Disc Jockeys were originally named because they would, in an aural sense, “ride” the discs they were playing, melding them together by beat or interspersing them with chat in such a way that no discernible gap was left in the “set”, and such that a collection of individual tracks were transformed into a whole. The style in which this was done would vary by context – in a disco or club building energy, keeping momentum on the dancefloor and seamless mixing of tracks are very important, whereas on radio there is a need to integrate a much wider mix of styles and speeds of track, and the necessity to give lots of information which in a club would distract or ruin the buzz.
There are really two styles of presenter on radio – ones whose show is predominantly personality driven (think Chris Evens or Chris Moyles) and those in whose programmes the music is the star, and they are the enabler of this music for the listener. (for the record, I would be in this second group).
The tragedy of a lot of modern radio is that it is assumed that unless you are doing a personality driven show, there is little or no need for personality, and no need for “jocking skills” in order to present a music show. And many radio stations rely on rigid presentation formats which effectively turn these shows into a simple jukebox/random mp3 player, with the presenter only allowed to make preordained “paint by numbers” interjections. And here is the difference between the “DJ” and the “presenter” – in many cases, no matter how talented the on-air staff are, they are restricted to simply “presenting” a preset menu of items, in which each segue, each station ident, each spoken link is fixed and immutable “play song A, play ident 313, play song B, short link promoting the breakfast show, play song C . .etc”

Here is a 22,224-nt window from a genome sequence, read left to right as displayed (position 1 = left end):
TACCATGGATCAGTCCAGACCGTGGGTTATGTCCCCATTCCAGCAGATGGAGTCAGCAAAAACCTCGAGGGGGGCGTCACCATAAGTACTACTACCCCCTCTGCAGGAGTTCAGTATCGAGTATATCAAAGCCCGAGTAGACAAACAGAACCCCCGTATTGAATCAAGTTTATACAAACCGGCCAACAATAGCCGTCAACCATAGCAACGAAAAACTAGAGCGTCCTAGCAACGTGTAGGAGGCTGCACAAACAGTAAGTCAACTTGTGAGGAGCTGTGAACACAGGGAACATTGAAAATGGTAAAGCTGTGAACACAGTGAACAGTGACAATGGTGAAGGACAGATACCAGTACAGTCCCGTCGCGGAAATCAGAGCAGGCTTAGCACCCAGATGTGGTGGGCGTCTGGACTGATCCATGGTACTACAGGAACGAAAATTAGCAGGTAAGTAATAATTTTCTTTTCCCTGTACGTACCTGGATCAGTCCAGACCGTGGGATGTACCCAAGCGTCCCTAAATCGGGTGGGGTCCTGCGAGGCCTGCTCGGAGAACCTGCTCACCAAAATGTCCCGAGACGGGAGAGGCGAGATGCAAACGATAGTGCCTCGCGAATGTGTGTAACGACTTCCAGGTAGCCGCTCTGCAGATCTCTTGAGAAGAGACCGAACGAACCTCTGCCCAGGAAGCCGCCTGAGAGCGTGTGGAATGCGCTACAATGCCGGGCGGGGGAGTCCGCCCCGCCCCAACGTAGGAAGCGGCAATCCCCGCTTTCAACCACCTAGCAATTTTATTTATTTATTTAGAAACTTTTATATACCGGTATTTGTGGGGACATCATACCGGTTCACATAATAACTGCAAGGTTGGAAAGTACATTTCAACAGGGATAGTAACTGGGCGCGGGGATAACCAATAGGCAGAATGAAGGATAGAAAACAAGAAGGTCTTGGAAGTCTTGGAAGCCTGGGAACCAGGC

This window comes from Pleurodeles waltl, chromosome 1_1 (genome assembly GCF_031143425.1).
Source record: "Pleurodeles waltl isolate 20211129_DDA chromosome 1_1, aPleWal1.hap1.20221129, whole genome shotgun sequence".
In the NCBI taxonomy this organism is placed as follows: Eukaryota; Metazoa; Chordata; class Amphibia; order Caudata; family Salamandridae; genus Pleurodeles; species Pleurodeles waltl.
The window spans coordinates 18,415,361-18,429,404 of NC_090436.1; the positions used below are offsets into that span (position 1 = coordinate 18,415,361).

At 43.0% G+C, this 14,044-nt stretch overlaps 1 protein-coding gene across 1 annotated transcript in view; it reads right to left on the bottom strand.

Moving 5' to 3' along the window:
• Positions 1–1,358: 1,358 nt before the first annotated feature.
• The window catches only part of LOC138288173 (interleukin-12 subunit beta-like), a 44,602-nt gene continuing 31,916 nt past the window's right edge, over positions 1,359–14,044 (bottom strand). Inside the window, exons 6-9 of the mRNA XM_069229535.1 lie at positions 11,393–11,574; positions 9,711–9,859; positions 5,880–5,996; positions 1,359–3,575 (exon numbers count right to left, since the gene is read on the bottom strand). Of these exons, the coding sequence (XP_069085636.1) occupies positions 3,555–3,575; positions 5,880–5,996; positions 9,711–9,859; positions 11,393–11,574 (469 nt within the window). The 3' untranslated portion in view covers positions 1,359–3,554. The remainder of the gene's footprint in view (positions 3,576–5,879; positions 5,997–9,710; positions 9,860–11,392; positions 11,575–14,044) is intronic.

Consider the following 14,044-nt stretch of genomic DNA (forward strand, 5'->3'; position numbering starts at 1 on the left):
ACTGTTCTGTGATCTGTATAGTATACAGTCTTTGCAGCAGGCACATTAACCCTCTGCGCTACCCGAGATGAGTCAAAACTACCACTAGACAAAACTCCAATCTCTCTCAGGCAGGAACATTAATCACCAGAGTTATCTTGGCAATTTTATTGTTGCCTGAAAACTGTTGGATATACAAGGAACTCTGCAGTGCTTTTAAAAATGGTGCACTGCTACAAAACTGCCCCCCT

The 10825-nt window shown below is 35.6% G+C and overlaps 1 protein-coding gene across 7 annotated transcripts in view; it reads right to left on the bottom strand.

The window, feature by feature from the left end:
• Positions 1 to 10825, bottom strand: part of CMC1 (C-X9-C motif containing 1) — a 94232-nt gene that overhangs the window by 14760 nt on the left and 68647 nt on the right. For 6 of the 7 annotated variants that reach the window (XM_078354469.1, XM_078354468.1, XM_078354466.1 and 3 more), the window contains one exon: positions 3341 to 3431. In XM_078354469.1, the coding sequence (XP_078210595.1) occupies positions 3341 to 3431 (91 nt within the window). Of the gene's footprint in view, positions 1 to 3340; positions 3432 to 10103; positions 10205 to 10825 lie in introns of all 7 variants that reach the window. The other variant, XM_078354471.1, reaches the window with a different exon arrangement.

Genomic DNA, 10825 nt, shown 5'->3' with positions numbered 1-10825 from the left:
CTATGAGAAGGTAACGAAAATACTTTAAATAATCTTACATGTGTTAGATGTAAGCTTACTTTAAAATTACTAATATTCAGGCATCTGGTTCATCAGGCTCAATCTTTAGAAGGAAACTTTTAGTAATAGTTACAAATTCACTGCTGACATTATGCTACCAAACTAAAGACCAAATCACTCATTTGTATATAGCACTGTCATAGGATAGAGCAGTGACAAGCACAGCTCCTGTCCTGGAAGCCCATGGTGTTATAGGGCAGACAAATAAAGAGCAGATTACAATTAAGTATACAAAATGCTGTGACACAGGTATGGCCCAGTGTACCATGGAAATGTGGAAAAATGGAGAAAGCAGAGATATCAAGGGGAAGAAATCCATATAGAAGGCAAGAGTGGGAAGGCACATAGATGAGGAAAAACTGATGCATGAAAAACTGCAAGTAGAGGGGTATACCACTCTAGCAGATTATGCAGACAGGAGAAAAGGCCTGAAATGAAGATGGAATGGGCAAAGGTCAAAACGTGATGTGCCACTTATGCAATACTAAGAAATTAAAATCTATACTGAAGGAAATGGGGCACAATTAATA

Radio station idents (or jingles as they used to be called) can be wonderful tools when used in the right way – the right one, at the right point, can build energy, act as a full stop after a cold ending song, block or transition between moods, and, just occasionally, help to keep the station identified, if you haven’t spoken for quite a while. But mainstream radio, more and more, has fallen into an utter fear of the listener not knowing which station they are listening to, to the point that on most stations it is mandatory for the presenter to play an ident after every single track, unless there is a spoken link (and sometimes as well as the spoken link).
This over-use serves another purpose, it helps disguise the fact that tracks are not longer (for the most part) put together to complement each other, but just random pairings from computerised rotations, and so something is needed to separate each one. The sad thing is that even tracks which would go wonderfully into each other end up being divorced by idents. And radio, far from being the friend of old, starts to sound like an insecure partner, constantly clamoring for you to notice them.